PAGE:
Equity valuations (P/S, P/E, P/B, P/CF, etc.) are high relative to historical averages, with some measures at the 99th – 100th historical percentile. Some areas of the market such as recent IPOs, SPACs, and certain high-growth sectors may be approaching overvaluation or even represent potential asset price bubbles. A portion of this move towards higher valuations is natural and expected because of interest rates moving to or near 0%. A portion of the move is the expectation of a recovery continuing into 2021 with consumers regaining confidence (vaccines) and meaningfully increasing spending. However, a portion of the move seems to be driven by speculation and leverage, some of this coming from new retail investors. Private Equity funds are rushing to monetize their investments via IPOs, indicating they too believe current market valuations are rich.
In the short-term there is no firm link between asset prices and the underlying value of future earnings or dividends. Prices can disconnect from fundamentals and there is no rule or limit as to the magnitude of over/under-valuation nor clarity as to when price and fair value will reconverge. However, in the medium-to-long -term, the market tends to reward a disciplined approach towards valuation. Whether growth is sustainable, over what period, and whether the business can translate that growth into cashflow will determine returns. Not all areas of the equity market are dangerous at present and we strive to identify quality businesses at reasonable prices.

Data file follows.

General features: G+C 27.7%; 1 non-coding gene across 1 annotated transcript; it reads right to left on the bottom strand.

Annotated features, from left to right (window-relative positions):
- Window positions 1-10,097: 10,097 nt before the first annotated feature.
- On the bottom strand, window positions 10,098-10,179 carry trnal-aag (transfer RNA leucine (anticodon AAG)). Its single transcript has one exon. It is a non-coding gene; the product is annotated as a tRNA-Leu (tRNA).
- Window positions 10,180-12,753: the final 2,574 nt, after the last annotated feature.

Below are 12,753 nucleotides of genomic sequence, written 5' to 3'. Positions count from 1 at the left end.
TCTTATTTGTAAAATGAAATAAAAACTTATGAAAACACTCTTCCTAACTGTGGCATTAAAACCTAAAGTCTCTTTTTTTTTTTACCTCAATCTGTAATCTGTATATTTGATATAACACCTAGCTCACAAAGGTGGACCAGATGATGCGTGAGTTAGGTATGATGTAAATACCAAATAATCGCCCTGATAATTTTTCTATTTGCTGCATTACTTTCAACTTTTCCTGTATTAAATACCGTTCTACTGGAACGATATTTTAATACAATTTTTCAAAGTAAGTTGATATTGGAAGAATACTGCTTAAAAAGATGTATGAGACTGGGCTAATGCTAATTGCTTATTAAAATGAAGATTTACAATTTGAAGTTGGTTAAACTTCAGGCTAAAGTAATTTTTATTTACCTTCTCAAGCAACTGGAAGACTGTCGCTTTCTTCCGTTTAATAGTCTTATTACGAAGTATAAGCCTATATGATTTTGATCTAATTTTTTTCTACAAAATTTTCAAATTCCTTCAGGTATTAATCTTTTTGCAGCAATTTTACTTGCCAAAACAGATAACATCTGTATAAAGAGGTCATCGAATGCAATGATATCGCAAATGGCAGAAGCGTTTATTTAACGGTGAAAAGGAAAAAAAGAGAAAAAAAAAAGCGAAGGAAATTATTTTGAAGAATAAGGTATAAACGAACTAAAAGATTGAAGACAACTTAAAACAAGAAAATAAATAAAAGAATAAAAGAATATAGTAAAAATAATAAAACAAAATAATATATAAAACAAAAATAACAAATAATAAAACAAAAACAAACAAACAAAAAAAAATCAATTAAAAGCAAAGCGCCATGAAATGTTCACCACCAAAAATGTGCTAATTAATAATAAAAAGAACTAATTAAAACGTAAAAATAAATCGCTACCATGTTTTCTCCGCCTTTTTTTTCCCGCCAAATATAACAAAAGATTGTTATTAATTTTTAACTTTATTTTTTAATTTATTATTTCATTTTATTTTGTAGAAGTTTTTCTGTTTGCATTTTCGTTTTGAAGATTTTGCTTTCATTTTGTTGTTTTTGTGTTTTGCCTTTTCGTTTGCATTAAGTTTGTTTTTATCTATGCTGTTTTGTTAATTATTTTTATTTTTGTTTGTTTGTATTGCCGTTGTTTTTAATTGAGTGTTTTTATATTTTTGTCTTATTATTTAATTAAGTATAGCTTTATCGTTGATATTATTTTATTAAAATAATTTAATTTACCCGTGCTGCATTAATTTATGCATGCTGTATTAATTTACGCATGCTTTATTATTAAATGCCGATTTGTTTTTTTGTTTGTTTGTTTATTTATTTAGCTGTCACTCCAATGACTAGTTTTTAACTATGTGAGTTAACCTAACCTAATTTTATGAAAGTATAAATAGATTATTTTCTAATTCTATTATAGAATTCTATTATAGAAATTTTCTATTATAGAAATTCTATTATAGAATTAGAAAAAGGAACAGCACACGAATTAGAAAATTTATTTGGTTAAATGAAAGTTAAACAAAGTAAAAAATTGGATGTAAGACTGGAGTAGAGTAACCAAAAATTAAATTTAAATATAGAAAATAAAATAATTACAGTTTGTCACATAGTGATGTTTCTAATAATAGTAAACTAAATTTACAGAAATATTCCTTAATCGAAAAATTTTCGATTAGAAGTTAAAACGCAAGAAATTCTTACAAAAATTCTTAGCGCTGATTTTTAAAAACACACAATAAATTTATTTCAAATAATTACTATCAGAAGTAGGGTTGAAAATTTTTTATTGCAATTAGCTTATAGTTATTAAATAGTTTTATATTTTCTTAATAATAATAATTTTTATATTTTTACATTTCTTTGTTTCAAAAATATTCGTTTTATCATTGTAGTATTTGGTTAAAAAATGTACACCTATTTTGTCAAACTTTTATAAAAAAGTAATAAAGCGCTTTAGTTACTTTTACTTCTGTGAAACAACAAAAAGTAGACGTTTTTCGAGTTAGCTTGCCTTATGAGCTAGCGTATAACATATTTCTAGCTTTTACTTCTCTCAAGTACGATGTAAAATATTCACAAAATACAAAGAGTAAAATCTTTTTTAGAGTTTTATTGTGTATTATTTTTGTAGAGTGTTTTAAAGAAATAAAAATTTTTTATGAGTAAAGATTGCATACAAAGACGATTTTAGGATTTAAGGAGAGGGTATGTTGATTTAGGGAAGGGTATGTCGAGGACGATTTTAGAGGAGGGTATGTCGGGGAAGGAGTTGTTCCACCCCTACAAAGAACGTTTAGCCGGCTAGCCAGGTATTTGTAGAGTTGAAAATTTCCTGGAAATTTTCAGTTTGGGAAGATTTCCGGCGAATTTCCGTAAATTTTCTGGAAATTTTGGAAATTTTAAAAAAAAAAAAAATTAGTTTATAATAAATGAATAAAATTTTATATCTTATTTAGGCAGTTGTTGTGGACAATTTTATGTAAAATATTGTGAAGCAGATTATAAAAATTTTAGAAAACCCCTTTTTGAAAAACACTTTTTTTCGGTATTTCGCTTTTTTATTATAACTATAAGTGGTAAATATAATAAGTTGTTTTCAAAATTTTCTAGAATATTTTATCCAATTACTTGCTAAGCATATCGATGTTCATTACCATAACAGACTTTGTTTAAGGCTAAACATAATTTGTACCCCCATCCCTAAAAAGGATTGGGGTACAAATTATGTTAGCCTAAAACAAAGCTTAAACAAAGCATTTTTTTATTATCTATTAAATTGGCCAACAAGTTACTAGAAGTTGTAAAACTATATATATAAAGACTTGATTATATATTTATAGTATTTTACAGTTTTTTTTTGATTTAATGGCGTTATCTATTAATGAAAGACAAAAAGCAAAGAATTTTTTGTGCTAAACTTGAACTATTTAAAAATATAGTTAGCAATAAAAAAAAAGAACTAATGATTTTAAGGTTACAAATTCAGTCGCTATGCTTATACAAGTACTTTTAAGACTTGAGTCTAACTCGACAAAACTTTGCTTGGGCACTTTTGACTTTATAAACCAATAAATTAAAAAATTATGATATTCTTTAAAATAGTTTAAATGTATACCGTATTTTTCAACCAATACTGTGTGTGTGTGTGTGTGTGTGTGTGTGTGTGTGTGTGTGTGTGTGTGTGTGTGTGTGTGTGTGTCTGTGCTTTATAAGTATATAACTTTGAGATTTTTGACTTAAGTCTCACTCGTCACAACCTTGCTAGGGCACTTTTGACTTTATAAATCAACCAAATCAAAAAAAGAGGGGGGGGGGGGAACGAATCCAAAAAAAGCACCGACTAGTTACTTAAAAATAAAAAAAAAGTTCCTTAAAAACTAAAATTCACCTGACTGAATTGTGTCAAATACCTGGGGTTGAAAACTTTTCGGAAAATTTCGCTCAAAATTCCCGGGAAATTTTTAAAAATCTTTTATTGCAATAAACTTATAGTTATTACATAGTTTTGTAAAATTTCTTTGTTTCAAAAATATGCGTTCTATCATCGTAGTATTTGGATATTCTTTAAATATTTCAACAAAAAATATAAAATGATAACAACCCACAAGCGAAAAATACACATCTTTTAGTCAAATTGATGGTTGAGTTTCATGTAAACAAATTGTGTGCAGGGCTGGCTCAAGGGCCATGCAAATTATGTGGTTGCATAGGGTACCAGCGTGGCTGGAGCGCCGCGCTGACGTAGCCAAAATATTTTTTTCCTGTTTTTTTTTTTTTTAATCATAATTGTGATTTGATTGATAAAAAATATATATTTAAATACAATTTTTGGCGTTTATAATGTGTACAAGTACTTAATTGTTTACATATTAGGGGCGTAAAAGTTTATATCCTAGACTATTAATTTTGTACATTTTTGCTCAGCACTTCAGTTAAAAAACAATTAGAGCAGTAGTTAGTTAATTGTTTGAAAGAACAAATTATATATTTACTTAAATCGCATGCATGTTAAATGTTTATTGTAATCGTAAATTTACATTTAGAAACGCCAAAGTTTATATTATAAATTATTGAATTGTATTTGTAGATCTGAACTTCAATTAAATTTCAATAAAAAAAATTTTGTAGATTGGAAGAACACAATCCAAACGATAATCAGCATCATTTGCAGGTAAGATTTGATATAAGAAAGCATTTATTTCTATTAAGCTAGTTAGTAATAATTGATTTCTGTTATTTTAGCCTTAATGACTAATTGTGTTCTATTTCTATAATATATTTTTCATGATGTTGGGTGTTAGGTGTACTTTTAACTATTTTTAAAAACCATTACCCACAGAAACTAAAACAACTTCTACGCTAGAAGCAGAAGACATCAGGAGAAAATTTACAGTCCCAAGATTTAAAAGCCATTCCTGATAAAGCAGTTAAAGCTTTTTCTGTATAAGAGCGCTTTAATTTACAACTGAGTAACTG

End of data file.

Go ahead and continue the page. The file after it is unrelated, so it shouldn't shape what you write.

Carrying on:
Despite current valuations at the broad market level, we continue to expect positive future results for equities in our diversified portfolios and recommend that most investors should continue to hold the asset class. Market corrections (dips of 10% or more) happen about once a year/year and a half. They are not fun, but they are necessary and provide shareholders with an equity premium over cash and bonds. We would not be surprised to see a correction in the next two quarters, especially following one of the strongest growth periods (since March) on record. Some areas of the market that have outperformed in 2020 and command the highest valuations may very well experience a larger magnitude correction.
In general, periodic rebalancing and diversification across asset classes and sectors are useful ways to mitigate risk in a challenging environment. For new investment, it may be appropriate to use dollar-cost-averaging over several months rather than a lump sum (see the article “putting cash to work” for more detail). Despite low yields, cash and fixed-income holdings may be appropriate for some investors to provide a safe anchor for portfolios and to take advantage of any potential pullback.
We hope you are having a great holiday season. Looking forward to a great new year!
Exencial Investment Team